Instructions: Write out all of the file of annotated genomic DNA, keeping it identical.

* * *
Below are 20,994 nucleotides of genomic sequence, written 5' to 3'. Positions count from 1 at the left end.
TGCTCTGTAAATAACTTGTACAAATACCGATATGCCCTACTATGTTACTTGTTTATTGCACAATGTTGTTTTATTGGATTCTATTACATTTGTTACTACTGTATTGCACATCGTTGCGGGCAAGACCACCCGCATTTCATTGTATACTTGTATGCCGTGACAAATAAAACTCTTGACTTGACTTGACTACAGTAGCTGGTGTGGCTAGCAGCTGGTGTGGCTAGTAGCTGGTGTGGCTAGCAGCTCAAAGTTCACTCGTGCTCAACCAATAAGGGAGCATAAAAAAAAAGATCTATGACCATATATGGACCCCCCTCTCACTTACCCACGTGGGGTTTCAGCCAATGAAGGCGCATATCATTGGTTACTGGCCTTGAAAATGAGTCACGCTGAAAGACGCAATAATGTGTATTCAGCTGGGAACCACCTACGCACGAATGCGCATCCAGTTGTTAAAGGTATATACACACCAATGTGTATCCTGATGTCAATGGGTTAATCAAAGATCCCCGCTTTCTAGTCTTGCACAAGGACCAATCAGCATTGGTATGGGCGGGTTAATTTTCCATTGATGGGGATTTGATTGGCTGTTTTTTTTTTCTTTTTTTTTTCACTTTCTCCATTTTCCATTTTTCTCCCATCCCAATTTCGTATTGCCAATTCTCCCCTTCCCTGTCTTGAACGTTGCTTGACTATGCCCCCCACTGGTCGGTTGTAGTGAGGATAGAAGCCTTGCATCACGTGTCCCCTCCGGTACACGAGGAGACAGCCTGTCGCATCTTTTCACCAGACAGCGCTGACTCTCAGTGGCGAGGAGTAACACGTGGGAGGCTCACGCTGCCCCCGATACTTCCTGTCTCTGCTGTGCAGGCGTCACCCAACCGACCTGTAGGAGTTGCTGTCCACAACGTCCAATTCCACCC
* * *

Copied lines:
Below are 20,994 nucleotides of genomic sequence, written 5' to 3'. Positions count from 1 at the left end.
TGCTCTGTAAATAACTTGTACAAATACCGATATGCCCTACTATGTTACTTGTTTATTGCACAATGTTGTTTTATTGGATTCTATTACATTTGTTACTACTGTATTGCACATCGTTGCGGGCAAGACCACCCGCATTTCATTGTATACTTGTATGCCGTGACAAATAAAACTCTTGACTTGACTTGACTACAGTAGCTGGTGTGGCTAGCAGCTGGTGTGGCTAGTAGCTGGTGTGGCTAGCAGCTCAAAGTTCACTCGTGCTCAACCAATAAGGGAGCATAAAAAAAAAGATCTATGACCATATATGGACCCCCCTCTCACTTACCCACGTGGGGTTTCAGCCAATGAAGGCGCATATCATTGGTTACTGGCCTTGAAAATGAGTCACGCTGAAAGACGCAATAATGTGTATTCAGCTGGGAACCACCTACGCACGAATGCGCATCCAGTTGTTAAAGGTATATACACACCAATGTGTATCCTGATGTCAATGGGTTAATCAAAGATCCCCGCTTTCTAGTCTTGCACAAGGACCAATCAGCATTGGTATGGGCGGGTTAATTTTCCATTGATGGGGATTTGATTGGCTGTTTTTTTTTTCTTTTTTTTTTCACTTTCTCCATTTTCCATTTTTCTCCCATCCCAATTTCGTATTGCCAATTCTCCCCTTCCCTGTCTTGAACGTTGCTTGACTATGCCCCCCACTGGTCGGTTGTAGTGAGGATAGAAGCCTTGCATCACGTGTCCCCTCCGGTACACGAGGAGACAGCCTGTCGCATCTTTTCACCAGACAGCGCTGACTCTCAGTGGCGAGGAGTAACACGTGGGAGGCTCACGCTGCCCCCGATACTTCCTGTCTCTGCTGTGCAGGCGTCACCCAACCGACCTGTAGGAGTTGCTGTCCACAACGTCCAATTCCACCC